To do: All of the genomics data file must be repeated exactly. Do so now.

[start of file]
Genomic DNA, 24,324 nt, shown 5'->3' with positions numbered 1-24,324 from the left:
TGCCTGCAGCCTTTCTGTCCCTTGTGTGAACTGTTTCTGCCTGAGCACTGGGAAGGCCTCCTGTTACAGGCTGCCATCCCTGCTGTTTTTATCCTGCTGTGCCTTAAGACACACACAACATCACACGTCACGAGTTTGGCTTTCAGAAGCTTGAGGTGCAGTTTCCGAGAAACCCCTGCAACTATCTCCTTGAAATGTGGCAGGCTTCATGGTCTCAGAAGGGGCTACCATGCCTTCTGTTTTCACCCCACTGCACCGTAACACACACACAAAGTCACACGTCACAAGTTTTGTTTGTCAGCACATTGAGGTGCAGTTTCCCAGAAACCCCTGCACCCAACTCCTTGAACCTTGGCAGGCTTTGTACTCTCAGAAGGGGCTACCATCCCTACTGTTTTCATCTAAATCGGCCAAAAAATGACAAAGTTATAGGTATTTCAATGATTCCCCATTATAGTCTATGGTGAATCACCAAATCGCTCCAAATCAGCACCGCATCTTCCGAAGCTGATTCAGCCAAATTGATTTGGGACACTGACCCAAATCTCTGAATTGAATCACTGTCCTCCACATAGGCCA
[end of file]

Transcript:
Genomic DNA, 24,324 nt, shown 5'->3' with positions numbered 1-24,324 from the left:
TGCCTGCAGCCTTTCTGTCCCTTGTGTGAACTGTTTCTGCCTGAGCACTGGGAAGGCCTCCTGTTACAGGCTGCCATCCCTGCTGTTTTTATCCTGCTGTGCCTTAAGACACACACAACATCACACGTCACGAGTTTGGCTTTCAGAAGCTTGAGGTGCAGTTTCCGAGAAACCCCTGCAACTATCTCCTTGAAATGTGGCAGGCTTCATGGTCTCAGAAGGGGCTACCATGCCTTCTGTTTTCACCCCACTGCACCGTAACACACACACAAAGTCACACGTCACAAGTTTTGTTTGTCAGCACATTGAGGTGCAGTTTCCCAGAAACCCCTGCACCCAACTCCTTGAACCTTGGCAGGCTTTGTACTCTCAGAAGGGGCTACCATCCCTACTGTTTTCATCTAAATCGGCCAAAAAATGACAAAGTTATAGGTATTTCAATGATTCCCCATTATAGTCTATGGTGAATCACCAAATCGCTCCAAATCAGCACCGCATCTTCCGAAGCTGATTCAGCCAAATTGATTTGGGACACTGACCCAAATCTCTGAATTGAATCACTGTCCTCCACATAGGCCA